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The sparkling personality, sense of humor, and charm familiar to Jacques Pépin's television audiences carries over to the page in the superstar chef's humbly titled memoir, The Apprentice.
A clever, mischievous, and very likable boy, Pépin's earliest food memories are hungry ones from his childhood in war-torn France. After World War II, his first restaurant job was peeling potatoes for his mother at her restaurant, and he became an apprentice in a hotel kitchen at age 13. In this delightful tale he works hard, plays fair, is kind to others and good to his family, and his efforts take him to Paris, and then New York. Except for the terrible car accident that required him to reinvent himself as a teacher and television personality, he seems to have always been in the right place at the right time. He cooked for Prime Minister Gaillard and then General Charles de Gaulle, met Pierre Franey, Craig Claiborne, and Julia Child, and turned down a job cooking for JFK to accept one with Howard Johnson. But just as entertaining and enjoyable to read about are his tender memories and thoughts about his relationships with his parents and brothers, and with his wife and daughter.
We all wish we could cook like Pepin (and every chapter ends with one of Pépin's favorite recipes), but this enchanting tale will make you wish you knew him. The clear, simple way he expresses himself and the honesty with which he tells his story will bring you to tears, and make you laugh out loud. --Leora Y. Bloom --This text refers to an out of print or unavailable edition of this title.
In this fast-moving and often touching memoir, Pepin recounts his journey from the kitchen of his mother's humble restaurant in rural France after World War II to his current position as author of 21 cookbooks, star of 13 PBS cooking shows and dean of special programs at the French Culinary Institute in New York City. Along the way he describes everything from the tough French apprenticeship system that saw him dropping out of school at 13 to work in Lyon to the beginnings of the Howard Johnson's chain. Pepin accepted a job in the Howard Johnson's test kitchen over a stint at the White House cooking for John F. Kennedy , but shows no signs of regret. In fact, if there's a flaw here, it's that Pepin's eternally upbeat attitude is sometimes a little hard to buy-although he does seem to have been born under a lucky star. Pepin came to the U.S. just when a culinary culture was building and fell into friendships with Craig Claiborne, then food editor of the New York Times, and Julia Child. Even a bad car accident when he was 39 turned out to be a godsend, as it got him out of the restaurant kitchen and into the teaching profession. Pepin mines a lot of humor from the differences between French and American attitudes toward food, as when he recounts how he and a French friend once stopped by a farmsomewhere in the U.S. with a sign reading "Ducks for Sale" and wrung the neck of the duck they'd just bought in front of the horrified proprietress. Each chapter concludes with one or two recipes, many of them surprisingly earthy, such as Oatmeal Breakfast Soup with leeks and bacon.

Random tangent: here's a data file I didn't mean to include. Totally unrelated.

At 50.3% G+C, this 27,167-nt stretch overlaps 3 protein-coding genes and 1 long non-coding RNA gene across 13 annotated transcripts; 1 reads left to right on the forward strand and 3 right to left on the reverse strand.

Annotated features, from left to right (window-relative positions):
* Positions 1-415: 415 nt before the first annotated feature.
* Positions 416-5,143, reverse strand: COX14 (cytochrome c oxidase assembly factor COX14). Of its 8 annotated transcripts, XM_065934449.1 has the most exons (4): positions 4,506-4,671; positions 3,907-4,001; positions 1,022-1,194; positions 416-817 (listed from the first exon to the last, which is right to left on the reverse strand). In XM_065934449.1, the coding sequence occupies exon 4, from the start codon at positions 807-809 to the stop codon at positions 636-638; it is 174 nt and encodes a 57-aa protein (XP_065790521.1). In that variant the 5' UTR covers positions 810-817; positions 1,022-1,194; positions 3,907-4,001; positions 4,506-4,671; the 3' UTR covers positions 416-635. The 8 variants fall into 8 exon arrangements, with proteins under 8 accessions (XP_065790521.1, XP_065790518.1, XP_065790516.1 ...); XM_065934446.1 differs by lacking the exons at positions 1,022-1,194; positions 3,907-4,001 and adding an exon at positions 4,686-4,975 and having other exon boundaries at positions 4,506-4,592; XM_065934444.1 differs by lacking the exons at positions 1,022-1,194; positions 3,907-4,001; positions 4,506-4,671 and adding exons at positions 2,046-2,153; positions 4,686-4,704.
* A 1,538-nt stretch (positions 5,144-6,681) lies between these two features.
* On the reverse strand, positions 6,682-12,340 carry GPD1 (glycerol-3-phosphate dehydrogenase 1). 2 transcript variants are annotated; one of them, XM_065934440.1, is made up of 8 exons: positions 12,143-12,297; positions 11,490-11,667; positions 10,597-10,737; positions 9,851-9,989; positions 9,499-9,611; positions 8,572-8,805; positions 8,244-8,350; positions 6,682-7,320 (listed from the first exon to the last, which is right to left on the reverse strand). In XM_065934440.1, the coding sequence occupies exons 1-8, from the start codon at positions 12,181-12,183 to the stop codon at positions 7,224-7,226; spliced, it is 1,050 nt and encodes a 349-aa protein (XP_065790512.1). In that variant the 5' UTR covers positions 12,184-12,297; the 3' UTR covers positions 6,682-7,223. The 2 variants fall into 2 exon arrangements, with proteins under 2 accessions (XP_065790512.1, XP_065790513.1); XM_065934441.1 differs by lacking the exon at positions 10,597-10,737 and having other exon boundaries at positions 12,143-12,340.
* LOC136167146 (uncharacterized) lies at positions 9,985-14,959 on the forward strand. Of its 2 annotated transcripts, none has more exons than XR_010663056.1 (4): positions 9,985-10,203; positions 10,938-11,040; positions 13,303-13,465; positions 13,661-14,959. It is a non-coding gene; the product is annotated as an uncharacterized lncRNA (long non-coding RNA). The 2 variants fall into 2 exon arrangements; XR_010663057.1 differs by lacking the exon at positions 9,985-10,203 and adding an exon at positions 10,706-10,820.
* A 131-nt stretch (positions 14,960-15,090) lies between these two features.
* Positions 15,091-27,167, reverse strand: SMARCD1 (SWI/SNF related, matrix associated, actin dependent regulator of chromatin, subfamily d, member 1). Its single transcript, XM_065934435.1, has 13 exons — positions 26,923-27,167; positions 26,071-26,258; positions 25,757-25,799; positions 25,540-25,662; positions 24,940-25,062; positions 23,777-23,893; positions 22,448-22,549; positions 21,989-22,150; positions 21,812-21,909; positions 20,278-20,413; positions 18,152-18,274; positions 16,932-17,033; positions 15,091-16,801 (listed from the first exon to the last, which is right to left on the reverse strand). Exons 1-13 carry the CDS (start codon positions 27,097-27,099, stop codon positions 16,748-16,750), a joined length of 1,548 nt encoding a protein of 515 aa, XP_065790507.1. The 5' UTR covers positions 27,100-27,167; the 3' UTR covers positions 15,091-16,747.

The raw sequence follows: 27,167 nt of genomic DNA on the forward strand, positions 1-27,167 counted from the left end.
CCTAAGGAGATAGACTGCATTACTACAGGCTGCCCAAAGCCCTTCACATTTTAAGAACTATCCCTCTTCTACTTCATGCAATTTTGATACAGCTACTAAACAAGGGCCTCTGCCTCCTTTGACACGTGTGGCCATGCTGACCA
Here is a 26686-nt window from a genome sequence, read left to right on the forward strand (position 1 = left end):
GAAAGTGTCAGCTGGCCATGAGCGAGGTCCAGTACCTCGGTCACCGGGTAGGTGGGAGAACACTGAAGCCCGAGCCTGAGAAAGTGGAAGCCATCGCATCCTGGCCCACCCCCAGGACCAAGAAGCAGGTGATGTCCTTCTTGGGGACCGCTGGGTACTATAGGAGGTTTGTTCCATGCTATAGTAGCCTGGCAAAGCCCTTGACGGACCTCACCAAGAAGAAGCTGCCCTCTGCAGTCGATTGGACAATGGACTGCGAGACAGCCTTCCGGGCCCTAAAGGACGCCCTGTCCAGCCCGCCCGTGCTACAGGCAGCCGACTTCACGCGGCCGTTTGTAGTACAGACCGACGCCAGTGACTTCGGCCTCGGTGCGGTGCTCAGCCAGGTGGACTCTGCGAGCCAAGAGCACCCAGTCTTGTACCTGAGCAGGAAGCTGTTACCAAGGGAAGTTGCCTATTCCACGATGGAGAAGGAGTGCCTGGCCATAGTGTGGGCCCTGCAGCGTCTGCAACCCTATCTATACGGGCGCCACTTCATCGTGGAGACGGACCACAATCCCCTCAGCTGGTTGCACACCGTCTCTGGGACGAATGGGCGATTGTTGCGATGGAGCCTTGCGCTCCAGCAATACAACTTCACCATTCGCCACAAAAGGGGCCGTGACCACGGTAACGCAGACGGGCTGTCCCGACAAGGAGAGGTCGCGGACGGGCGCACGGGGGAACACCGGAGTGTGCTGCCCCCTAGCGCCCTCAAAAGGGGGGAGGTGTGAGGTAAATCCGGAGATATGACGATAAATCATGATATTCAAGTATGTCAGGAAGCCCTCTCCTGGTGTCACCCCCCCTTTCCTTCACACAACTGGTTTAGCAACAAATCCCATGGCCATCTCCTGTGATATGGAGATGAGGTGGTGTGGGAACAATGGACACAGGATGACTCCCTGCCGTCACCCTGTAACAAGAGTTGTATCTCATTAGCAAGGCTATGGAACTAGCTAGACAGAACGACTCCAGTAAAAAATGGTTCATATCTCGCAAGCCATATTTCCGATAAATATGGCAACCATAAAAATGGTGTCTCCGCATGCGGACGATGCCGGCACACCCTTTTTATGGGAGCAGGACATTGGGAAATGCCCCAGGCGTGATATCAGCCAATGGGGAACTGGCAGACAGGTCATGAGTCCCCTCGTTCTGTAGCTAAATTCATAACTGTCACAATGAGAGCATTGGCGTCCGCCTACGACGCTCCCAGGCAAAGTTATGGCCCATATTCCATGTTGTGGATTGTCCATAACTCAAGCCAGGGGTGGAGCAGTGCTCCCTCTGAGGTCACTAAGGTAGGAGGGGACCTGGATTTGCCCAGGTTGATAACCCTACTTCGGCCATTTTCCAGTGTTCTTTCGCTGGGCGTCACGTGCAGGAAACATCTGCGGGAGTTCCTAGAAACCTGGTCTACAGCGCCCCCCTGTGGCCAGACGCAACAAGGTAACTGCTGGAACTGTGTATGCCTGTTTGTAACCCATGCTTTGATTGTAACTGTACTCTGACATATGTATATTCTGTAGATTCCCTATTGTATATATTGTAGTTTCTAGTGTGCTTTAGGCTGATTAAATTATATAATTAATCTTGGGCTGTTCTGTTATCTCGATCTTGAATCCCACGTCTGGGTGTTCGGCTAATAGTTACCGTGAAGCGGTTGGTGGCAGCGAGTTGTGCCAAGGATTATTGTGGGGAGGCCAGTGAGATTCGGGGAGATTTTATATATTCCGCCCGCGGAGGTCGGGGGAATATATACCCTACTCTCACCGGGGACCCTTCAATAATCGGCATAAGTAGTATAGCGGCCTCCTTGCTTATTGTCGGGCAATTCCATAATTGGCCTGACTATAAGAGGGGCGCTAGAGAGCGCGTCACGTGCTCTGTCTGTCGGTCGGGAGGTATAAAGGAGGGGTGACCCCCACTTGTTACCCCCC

Copyright 2003 Reed Business Information, Inc. --This text refers to an out of print or unavailable edition of this title.
Cute, informative, quick read, excellent stories, very insightful. Have read it twice. I am sure many European people who lived through the war years can call this story their own... Read morePublished on Jan. 3 2013 by Stanley Heal
The skills that make an awesome chef are the same skills that make an awesome writer, patience, a loving devotion to detail, an appreciation of the sensual - this has it all. Read morePublished on May 6 2004 by Shawna Lanne
I enjoyed every minute of this delectable memoir. Amusing and thoughtful; Pepin shares an intimate look from WWII France and as an ex-pat in America. I hated to see the book end.Published on April 23 2004
Julia Child (who should know!) has called him the best cook in America today. That's high praise.
Jacques Pepin's life in kitchens, beginning with his mother's cafes and... Read more
I thought I would like this book, but was pleasantly surprised by how much I came away liking the author. M. Read morePublished on Nov. 14 2003
Withy a great history of formal French training, Pepin has earned the right to toss out a cheesey 'my life in the kitchen'. His story though is much more exciting than that. Read morePublished on Oct. 8 2003 by Jason Gruss
It was an enjoyable lite read. The recipes after each chapter were interesting.
But, it is written on a sixth-grade level, so it's not something I'll reread. Read more
I enjoyed this read tremendously, and if you're into food, so will you.
Pepin writes very unassumedly, and is most humble about his very productive career, from personal chef... Read more